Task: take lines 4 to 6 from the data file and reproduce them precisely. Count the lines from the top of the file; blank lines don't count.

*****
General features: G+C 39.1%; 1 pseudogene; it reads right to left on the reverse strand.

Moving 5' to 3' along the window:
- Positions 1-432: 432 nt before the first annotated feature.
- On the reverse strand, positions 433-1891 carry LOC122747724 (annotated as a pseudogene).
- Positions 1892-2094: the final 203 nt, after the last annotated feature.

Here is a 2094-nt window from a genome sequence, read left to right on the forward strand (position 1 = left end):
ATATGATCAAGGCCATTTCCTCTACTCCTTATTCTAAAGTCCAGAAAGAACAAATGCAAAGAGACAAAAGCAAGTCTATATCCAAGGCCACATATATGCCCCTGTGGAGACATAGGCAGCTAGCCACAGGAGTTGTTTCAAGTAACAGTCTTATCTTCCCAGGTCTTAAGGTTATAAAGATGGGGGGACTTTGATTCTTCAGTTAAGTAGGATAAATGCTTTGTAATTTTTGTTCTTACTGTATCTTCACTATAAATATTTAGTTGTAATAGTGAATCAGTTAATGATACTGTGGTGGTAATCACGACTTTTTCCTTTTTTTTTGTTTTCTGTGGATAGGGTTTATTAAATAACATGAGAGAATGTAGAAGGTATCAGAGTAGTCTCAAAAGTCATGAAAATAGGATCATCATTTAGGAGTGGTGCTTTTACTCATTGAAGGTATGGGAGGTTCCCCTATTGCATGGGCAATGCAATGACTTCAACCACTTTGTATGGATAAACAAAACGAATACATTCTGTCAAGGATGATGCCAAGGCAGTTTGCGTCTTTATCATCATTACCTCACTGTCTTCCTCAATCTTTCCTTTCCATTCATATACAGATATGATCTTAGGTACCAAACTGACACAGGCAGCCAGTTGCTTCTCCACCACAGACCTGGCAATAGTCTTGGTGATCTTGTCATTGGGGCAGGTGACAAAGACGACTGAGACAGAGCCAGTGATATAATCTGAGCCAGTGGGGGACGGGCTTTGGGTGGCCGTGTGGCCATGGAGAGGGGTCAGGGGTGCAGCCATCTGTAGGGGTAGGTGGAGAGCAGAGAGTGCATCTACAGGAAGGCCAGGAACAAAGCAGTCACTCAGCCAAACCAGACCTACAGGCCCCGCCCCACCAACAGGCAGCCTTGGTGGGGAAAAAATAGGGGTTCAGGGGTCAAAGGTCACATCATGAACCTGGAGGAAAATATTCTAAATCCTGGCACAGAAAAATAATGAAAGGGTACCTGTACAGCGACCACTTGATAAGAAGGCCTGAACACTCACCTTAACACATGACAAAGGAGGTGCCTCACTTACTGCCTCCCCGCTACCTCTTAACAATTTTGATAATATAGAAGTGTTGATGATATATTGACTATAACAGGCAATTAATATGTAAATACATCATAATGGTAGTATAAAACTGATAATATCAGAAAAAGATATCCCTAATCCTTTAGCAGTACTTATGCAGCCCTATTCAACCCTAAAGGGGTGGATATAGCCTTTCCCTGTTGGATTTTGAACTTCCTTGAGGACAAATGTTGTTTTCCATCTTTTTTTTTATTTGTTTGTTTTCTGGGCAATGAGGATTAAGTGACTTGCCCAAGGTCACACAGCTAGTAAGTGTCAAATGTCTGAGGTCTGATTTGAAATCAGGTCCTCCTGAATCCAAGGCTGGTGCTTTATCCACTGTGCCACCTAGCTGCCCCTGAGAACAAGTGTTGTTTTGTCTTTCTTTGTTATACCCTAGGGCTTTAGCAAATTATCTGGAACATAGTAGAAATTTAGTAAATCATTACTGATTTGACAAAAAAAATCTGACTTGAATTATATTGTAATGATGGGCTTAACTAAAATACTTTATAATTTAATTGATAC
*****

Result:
- On the reverse strand, positions 433-1891 carry LOC122747724 (annotated as a pseudogene).
- Positions 1892-2094: the final 203 nt, after the last annotated feature.

Here is a 2094-nt window from a genome sequence, read left to right on the forward strand (position 1 = left end):